All senses are heightened. Visuals are intense. Touch is exquisite. And then there is Supersense, making it safe to jump off the cliff and not know what’s down there first. This is living. This is adventure.
Star Trek: A Complex Character
Philippa Georgiou is one of the most complex characters in Star Trek: Discovery. The page “Georgiou” at Startrek.com provides a biography of Georgiou, reporting that she was born in Malaysia, graduated from Starfleet Academy, and “rose to the rank of Captain….During routine inspection of a damaged interstellar positional relay, her crew on the U.S.S. Shenzhou made contact with the Klingon Empire, leading to the Battle of the Binary Stars and igniting the Klingon-Federation War”. She “was killed by the Klingon leader . . . T’Kuvma . . . while attempting to capture him on the bridge of the Klingon Sarcophagus ship”.
In the battle scene, she fights courageously and with determination. In the end, she is overpowered by the larger and stronger T’Kuvma and finds herself in an exposed position, all of which create the circumstance for the killing.
Georgiou’s doppelgänger, though, lives. This doppelgänger is Philippa Georgiou, Emperor of the Terran Empire. Emperor Georgiou is not altruistic or even trustworthy. She does, though, operate according to her own value system that ultimately comes into alignment with the greater good of the Star Trek fleet. On board Discovery during the season three finale, she fights and kills Control/Leland as part of the war to save all universes and all life. Georgiou supplements her size with intelligent planning and becoming unpredictable to Control/Leland, thus managing to defeat him. This time, Georgiou is not only courageous and determined, she is sharp, revengeful, and coldly strategic. These added characteristics along with her enjoyment of the fight and of the kill render her acutely effective as well as successful.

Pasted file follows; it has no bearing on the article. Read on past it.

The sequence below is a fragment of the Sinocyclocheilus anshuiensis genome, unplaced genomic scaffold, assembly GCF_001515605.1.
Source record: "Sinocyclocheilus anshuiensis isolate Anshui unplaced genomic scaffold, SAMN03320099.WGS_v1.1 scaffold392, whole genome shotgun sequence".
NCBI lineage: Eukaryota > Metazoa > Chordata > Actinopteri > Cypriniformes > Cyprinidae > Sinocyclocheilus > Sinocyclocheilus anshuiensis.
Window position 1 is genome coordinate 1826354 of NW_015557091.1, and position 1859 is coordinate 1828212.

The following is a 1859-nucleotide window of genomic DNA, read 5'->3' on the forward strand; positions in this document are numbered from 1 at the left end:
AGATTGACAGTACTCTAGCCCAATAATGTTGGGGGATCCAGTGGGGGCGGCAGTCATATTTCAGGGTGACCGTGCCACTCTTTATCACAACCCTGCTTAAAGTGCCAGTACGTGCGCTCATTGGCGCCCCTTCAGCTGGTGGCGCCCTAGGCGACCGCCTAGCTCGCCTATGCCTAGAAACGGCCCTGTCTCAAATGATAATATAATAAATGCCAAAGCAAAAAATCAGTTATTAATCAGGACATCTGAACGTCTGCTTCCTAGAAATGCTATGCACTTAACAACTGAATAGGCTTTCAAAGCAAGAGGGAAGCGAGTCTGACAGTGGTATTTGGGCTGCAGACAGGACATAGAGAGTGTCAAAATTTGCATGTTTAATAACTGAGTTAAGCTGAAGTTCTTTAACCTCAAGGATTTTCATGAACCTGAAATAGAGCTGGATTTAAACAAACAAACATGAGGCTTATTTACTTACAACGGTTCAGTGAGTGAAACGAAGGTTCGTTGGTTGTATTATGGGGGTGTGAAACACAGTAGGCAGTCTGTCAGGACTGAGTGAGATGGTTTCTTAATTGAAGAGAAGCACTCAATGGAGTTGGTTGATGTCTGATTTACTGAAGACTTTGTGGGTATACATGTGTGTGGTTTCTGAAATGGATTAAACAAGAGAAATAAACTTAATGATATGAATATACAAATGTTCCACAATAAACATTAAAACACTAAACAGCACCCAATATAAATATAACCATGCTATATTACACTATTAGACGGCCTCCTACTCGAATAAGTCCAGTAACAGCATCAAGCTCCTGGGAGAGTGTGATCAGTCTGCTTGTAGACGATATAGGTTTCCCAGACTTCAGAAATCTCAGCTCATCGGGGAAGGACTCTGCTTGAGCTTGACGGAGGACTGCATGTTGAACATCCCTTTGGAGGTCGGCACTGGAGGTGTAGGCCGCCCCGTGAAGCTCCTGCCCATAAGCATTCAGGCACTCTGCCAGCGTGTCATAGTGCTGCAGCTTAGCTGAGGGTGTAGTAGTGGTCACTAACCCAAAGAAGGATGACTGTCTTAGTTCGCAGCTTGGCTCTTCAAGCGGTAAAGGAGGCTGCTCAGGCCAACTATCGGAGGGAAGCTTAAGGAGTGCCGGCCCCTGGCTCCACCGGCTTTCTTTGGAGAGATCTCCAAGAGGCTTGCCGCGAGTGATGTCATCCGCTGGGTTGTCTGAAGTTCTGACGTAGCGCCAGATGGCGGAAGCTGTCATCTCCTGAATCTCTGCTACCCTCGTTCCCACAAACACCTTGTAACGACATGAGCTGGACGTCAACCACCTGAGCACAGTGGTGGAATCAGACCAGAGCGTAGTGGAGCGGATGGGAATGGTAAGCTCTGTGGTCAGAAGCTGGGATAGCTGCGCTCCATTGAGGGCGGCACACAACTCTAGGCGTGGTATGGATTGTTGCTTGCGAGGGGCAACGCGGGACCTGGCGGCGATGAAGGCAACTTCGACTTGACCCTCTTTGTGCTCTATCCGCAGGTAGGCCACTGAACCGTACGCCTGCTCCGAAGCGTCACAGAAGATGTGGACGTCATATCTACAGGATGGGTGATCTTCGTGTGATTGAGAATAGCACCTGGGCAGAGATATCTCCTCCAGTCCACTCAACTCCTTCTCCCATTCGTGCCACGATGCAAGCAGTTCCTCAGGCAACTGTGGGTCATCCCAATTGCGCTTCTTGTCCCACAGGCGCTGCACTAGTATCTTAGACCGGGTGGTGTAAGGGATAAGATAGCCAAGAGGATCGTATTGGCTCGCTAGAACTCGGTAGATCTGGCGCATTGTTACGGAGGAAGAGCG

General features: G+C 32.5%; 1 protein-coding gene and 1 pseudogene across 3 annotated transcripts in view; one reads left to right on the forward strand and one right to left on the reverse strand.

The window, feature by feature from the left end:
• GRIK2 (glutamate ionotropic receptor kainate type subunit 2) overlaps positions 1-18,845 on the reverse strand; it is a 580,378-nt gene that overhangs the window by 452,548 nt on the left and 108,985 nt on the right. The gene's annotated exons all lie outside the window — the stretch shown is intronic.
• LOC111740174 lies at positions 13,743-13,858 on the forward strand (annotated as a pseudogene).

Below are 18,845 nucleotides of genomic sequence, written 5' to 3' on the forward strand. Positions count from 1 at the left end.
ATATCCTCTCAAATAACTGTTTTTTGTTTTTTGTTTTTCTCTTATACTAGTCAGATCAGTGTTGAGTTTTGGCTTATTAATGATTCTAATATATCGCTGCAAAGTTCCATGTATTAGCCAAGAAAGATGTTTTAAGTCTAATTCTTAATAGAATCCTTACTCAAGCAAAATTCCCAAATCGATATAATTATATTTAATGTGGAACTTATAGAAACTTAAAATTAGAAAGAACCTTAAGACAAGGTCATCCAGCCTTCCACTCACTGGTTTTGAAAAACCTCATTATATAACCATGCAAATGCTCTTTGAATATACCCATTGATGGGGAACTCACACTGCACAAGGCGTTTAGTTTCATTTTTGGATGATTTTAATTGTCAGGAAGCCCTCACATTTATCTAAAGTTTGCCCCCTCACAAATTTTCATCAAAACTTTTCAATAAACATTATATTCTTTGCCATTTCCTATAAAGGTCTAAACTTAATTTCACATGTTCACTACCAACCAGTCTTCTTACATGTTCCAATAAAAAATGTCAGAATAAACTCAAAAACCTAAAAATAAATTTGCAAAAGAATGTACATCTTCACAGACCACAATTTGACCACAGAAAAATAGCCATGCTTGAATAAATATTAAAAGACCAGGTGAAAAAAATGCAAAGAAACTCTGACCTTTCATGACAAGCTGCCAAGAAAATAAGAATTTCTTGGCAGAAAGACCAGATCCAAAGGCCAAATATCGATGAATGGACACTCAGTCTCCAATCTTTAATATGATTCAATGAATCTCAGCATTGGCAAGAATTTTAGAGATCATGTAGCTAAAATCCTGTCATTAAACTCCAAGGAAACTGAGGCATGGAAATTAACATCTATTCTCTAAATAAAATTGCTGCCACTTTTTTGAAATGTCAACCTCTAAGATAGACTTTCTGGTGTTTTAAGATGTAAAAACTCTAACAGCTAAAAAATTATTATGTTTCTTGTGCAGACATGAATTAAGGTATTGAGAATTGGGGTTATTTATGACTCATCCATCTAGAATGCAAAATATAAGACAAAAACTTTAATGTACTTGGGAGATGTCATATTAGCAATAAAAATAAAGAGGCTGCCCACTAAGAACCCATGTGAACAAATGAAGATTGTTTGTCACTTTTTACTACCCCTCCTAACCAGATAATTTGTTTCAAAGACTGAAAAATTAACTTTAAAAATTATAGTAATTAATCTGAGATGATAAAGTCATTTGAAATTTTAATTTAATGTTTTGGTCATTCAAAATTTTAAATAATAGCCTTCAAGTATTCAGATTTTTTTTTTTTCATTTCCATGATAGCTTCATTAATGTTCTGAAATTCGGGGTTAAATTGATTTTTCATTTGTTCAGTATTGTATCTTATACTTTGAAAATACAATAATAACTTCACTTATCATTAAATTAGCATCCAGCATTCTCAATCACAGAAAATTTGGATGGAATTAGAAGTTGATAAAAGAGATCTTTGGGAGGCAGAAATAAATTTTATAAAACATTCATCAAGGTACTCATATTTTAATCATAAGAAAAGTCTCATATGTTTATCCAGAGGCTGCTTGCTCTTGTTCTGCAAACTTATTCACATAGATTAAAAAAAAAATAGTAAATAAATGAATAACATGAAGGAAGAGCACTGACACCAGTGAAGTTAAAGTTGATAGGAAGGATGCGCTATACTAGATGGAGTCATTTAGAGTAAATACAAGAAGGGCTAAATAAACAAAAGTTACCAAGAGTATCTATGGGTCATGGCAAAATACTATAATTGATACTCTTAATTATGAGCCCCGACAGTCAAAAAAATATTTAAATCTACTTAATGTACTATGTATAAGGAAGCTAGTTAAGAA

Philippa Georgiou is complex not only because she exists in the dual. Both versions of Georgiou are dynamic, self-possessed, and self-authoritative. Both versions transcend traditional gender roles by serving respectively as a mentor, an adoptive mother, a leader, and a ruler who plays, for the most part, by her own rules.